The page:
Perhaps my shy nature is mostly to blame, as my more outgoing younger sister did not have the same difficulties. In fact, she gained the title of social butterfly at my kindergarten graduation since she “made more friends there than Kalie did the entire year,” as my parents observed. To what extent nurture and nature are at fault I cannot say, but my inability to relate to others clearly marked me as a tribal sissy from the start.

The situation did not improve over the years; rather I found myself a lonely and isolated teenager who thought myself above befriending brain-dead adolescents. Never mind that hormones left me just as brain-damaged as the next fourteen-year-old. I was different; I was not high school—a noun which became the ultimate adjective-insult in my vocabulary. Thus I found myself alone and lonely at the end of the torment commonly called high school.

Many of you already know the story of how God transformed me from a scared-but-willing college freshman who cried before parties, to a person who cared enough about others to at least carry on a conversation. But the remnants of my tribal sissy past still haunt my relationships and ultimately my sense of significance. I see it in every area of my life: I want to be loved and that means gaining others’ acceptance, approval, and affirmation. I think this often concerns me more than what is good for other people. That’s why I’m too soft on people, while I silently judge them in my heart. It’s why I’m often ineffective at disciplining people, despite my self-righteous convictions that they are so very wrong. When boldness is required, I’m more likely to back off because I fear others’ response to me.

I’m sure this contributed to my failures in discipleship, including but not limited to Missy, Kay, and Jen. And while they each ultimately made their own decision, I think I offered too little too late (especially in the first two cases). I am so scared to repeat these mistakes—I literally have nightmares about it—but if it’s still fear that drives me, I’m doomed for failure again. Because half the reason I’m scared has nothing to do with the well-being of my friends, my cell group, or my home church, and has everything to do with what people will think of me. Once again, I’m after what I falsely define as love, namely, recognition for a job well done.

This worked in my tribe. If I did my chores, practiced my instruments, and didn’t fight with my sisters, I was received as a good daughter. But I misinterpreted my parents’ acceptance for love, and that based on conditions. This is why I was so shocked when they expressed love even after I messed up big time (i.e. “secret car” incident). Their loved turned out to be unconditional, or at least much less conditional that I thought. But this demonstration couldn’t undo nineteen years of my twisted view of love.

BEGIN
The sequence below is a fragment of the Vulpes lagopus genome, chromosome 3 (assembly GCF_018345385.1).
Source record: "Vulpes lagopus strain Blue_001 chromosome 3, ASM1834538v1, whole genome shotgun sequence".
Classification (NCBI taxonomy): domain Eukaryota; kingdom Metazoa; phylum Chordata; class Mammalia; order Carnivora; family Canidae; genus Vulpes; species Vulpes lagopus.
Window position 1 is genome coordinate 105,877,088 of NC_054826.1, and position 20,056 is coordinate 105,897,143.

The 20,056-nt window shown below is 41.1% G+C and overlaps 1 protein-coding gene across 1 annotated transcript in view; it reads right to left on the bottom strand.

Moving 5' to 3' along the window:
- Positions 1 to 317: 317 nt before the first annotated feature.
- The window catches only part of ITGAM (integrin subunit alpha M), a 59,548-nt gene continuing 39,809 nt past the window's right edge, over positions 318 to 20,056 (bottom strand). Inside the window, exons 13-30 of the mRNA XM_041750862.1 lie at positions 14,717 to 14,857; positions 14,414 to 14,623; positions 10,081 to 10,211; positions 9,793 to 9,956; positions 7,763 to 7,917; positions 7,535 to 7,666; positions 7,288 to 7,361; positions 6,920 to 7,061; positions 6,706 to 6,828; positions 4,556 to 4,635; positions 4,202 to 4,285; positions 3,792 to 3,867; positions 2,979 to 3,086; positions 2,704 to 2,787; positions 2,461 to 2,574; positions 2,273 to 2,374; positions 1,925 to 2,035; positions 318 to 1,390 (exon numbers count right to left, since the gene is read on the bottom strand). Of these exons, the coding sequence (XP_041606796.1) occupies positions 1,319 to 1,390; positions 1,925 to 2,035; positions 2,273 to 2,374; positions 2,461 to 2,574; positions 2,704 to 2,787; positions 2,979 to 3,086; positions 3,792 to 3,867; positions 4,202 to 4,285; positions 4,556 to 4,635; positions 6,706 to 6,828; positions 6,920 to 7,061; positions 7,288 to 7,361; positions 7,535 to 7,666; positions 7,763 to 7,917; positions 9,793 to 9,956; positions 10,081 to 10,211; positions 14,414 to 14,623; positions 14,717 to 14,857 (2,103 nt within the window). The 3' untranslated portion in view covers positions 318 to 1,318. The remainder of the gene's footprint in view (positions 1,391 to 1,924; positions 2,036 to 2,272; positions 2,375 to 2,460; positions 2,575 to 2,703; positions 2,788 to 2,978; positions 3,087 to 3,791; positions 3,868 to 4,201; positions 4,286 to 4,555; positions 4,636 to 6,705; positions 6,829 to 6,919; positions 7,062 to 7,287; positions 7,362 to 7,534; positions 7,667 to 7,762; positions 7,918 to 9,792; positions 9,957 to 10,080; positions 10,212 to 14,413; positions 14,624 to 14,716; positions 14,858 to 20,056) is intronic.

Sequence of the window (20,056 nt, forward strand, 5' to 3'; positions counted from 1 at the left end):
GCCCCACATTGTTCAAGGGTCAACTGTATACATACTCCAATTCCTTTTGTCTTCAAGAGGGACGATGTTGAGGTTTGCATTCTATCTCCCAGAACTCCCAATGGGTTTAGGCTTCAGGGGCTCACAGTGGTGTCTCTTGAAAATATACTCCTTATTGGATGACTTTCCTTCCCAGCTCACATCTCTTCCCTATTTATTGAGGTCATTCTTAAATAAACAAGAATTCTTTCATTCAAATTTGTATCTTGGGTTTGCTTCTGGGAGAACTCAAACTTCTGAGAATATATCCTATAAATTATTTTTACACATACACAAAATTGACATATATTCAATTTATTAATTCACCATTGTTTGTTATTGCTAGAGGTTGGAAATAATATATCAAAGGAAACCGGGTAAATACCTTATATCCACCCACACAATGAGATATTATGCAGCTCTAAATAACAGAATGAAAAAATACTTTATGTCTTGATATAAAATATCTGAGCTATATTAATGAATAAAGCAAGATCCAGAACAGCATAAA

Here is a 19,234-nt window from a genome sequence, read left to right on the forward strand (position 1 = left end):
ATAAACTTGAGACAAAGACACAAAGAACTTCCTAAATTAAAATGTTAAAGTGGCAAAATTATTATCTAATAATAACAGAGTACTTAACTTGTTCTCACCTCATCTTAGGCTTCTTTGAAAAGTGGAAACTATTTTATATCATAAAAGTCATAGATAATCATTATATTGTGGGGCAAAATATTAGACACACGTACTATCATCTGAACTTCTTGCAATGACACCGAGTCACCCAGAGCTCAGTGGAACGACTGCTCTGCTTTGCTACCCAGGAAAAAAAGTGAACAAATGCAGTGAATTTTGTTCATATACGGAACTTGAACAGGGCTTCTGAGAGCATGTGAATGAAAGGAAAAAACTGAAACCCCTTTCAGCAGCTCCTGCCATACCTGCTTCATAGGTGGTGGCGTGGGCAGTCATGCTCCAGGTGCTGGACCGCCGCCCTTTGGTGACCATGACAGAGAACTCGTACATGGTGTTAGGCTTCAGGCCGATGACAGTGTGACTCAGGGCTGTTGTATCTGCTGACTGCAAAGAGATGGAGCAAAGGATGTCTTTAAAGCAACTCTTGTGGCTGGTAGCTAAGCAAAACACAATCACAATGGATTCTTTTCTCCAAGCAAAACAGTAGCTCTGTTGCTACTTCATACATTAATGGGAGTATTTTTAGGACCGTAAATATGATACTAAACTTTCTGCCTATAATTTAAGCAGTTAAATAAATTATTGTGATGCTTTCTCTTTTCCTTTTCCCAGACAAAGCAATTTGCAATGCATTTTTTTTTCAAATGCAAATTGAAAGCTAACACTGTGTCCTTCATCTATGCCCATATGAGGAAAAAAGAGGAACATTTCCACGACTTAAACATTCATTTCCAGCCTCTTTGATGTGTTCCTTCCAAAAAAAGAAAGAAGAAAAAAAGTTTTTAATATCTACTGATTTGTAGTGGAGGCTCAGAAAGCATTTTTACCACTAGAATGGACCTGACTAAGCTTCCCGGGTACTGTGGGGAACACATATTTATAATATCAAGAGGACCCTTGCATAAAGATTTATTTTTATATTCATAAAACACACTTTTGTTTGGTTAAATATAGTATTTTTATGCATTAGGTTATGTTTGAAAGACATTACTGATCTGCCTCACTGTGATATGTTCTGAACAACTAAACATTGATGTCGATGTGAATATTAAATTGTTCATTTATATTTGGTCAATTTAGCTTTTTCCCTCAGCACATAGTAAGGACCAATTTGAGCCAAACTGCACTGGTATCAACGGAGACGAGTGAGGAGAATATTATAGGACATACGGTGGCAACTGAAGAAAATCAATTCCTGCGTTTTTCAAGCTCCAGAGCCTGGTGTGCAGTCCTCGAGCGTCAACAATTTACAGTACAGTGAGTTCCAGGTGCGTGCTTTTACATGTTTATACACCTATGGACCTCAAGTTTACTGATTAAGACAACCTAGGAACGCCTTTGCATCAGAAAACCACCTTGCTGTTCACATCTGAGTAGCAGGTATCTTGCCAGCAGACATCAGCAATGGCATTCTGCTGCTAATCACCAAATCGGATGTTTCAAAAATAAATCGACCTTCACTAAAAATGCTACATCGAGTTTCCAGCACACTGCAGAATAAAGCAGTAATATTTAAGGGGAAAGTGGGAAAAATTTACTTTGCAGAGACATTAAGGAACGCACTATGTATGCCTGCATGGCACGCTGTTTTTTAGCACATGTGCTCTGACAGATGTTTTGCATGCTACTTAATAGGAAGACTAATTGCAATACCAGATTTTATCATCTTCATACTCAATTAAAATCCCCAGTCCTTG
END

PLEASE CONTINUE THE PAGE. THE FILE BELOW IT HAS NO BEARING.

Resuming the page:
Now my sissy self gets discouraged at the slightest hint of defeat because I feel threatened. And I react with ugly immaturity, sometimes sophisticatedly masked and sometimes not. Like a child who throws a fit after losing a game, I metaphorically suck my thumb and throw my carpet square by crying and blurting stupid, proud, fatalistic statements. While I know my tantrum-declarations aren’t true, my feelings overwhelm and conquer me in a classic example of infantile behavior.

Tantrums--cuter on kids than adults

While I’ve become more mature according to the world and can now initiate conversations, build friendships, and maintain even difficult relationships, I’m still far from spiritual maturity. I want to be able to serve with humility, no longer seeking others’ approval and admiration. I want to disciple with authority, fervently and boldly pursuing what is best for the other person regardless of her reaction. I want to stop fearing failure, take my identity from Christ, and remember that I answer to God. I want to stop demanding to be loved the wrong way, whether it’s with tantrums or subtleties, and start loving the right way, God’s way. And although my negative sissy self whispers that it’ll never happen, I’ve already experienced God’s victorious love output in my life, and I know that He can continue to lead me in a life of love that conquers.

True Confessions of a Tribal Sissy

After re-reading Keith’s article “Time to Grow Up!” I realized what a sissy I am. I grew up in a tribal home where love was largely defined as compliance. While my parents instilled in me a number of important permanent love values such as responsibility, a good work ethic, and contributing in the family, I found myself completely unable to function socially in the world outside of home. I also suffer from the first-child syndrome: my parents, despite their best efforts to warn me against the idea, left me thinking that I am the center of the universe.

Sissy Meets World

This problem’s first clear manifestation occurred at my preschool program, where I sat revealing my three-year-old panties and sucking my thumb instead of singing “The Itsy Bitsy Spider” and similar fare with the more well-adjusted children. The finale of my performance saw me hurl my carpet square off the stage, an act which was imitated by one of my classmates. Best of all, my parents had the foresight to preserve a video record of my public debut for posterity.